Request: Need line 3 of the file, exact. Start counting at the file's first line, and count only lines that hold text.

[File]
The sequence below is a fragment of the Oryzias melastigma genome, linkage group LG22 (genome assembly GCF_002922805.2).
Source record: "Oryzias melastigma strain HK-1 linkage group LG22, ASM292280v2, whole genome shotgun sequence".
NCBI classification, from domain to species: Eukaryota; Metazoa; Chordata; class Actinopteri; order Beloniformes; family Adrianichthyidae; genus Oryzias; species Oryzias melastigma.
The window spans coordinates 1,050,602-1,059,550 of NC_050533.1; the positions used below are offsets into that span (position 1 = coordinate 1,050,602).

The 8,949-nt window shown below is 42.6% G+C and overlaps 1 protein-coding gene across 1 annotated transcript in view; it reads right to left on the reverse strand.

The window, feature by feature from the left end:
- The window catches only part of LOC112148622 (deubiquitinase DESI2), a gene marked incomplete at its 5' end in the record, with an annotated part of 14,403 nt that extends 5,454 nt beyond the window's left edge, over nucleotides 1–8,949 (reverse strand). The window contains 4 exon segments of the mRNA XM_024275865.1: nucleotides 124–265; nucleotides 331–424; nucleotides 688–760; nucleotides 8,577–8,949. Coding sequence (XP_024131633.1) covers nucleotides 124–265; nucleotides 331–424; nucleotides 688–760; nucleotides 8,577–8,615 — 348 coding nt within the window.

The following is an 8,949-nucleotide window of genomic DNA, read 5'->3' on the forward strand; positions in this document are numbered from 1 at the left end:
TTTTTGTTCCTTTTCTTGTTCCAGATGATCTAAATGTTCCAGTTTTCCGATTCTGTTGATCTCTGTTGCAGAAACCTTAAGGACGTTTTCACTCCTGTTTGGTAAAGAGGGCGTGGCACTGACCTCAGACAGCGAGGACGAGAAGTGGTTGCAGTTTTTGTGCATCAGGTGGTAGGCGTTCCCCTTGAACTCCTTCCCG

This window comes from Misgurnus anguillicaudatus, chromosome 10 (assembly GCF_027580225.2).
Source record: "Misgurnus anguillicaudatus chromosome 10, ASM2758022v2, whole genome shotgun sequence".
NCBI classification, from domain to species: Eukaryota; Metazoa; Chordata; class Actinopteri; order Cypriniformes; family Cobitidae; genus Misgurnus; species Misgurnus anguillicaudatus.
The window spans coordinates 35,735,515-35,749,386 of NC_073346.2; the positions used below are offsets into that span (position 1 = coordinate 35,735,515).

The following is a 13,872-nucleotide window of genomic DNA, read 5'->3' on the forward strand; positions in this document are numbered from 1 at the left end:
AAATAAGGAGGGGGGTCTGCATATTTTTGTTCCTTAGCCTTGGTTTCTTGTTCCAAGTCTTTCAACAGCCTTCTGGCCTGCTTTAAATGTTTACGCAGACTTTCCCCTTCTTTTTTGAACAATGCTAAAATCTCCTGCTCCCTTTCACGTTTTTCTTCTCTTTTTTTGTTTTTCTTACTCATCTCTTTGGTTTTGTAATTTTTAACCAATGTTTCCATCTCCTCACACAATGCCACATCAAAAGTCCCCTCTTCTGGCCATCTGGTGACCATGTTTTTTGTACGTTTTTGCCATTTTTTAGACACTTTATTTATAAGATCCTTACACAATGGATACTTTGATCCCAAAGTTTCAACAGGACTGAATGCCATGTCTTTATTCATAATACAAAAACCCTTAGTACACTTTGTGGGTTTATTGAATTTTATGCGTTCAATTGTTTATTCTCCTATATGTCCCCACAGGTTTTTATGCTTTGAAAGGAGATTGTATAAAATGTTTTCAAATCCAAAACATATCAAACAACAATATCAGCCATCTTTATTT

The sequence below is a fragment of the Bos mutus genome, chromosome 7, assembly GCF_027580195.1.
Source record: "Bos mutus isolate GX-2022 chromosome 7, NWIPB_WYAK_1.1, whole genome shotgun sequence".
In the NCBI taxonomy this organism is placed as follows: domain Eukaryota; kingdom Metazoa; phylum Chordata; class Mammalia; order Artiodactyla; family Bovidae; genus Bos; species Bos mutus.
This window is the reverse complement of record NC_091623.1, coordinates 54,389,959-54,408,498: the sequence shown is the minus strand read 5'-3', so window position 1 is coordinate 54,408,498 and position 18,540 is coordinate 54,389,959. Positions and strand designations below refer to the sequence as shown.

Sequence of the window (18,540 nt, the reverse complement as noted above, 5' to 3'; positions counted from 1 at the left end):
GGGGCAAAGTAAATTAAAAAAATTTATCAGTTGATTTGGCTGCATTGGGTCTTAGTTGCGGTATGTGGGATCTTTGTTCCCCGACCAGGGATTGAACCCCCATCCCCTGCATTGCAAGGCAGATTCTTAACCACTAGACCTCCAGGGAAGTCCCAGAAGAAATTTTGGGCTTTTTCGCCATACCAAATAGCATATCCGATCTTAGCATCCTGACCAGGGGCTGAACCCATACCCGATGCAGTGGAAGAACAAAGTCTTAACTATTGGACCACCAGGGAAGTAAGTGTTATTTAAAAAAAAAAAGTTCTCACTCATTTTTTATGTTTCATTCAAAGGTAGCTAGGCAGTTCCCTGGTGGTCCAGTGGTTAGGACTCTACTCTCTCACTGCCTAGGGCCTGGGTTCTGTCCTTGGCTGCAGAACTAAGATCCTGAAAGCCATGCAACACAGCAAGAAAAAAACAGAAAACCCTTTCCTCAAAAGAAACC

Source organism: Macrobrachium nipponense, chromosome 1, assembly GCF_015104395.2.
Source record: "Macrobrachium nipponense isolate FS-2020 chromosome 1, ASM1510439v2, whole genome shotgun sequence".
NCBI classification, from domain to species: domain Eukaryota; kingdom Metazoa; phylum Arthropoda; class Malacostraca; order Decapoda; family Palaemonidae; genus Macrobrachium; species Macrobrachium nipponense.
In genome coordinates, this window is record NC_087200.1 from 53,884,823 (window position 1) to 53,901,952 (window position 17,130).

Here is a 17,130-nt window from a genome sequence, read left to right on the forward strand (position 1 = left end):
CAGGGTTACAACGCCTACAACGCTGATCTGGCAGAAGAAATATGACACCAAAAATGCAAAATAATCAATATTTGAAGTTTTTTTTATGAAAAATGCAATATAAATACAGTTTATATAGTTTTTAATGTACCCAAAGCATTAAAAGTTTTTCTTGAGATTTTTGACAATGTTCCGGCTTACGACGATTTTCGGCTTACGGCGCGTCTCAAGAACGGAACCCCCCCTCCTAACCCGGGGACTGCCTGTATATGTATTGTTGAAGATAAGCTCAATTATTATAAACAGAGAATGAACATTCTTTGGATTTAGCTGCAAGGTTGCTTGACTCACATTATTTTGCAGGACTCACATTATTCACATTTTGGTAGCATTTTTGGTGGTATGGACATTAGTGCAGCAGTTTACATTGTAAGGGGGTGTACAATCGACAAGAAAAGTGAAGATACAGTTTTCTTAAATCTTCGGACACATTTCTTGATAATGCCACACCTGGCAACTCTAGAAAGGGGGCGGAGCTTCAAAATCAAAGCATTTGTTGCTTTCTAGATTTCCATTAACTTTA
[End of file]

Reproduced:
NCBI classification, from domain to species: Eukaryota; Metazoa; Chordata; class Actinopteri; order Beloniformes; family Adrianichthyidae; genus Oryzias; species Oryzias melastigma.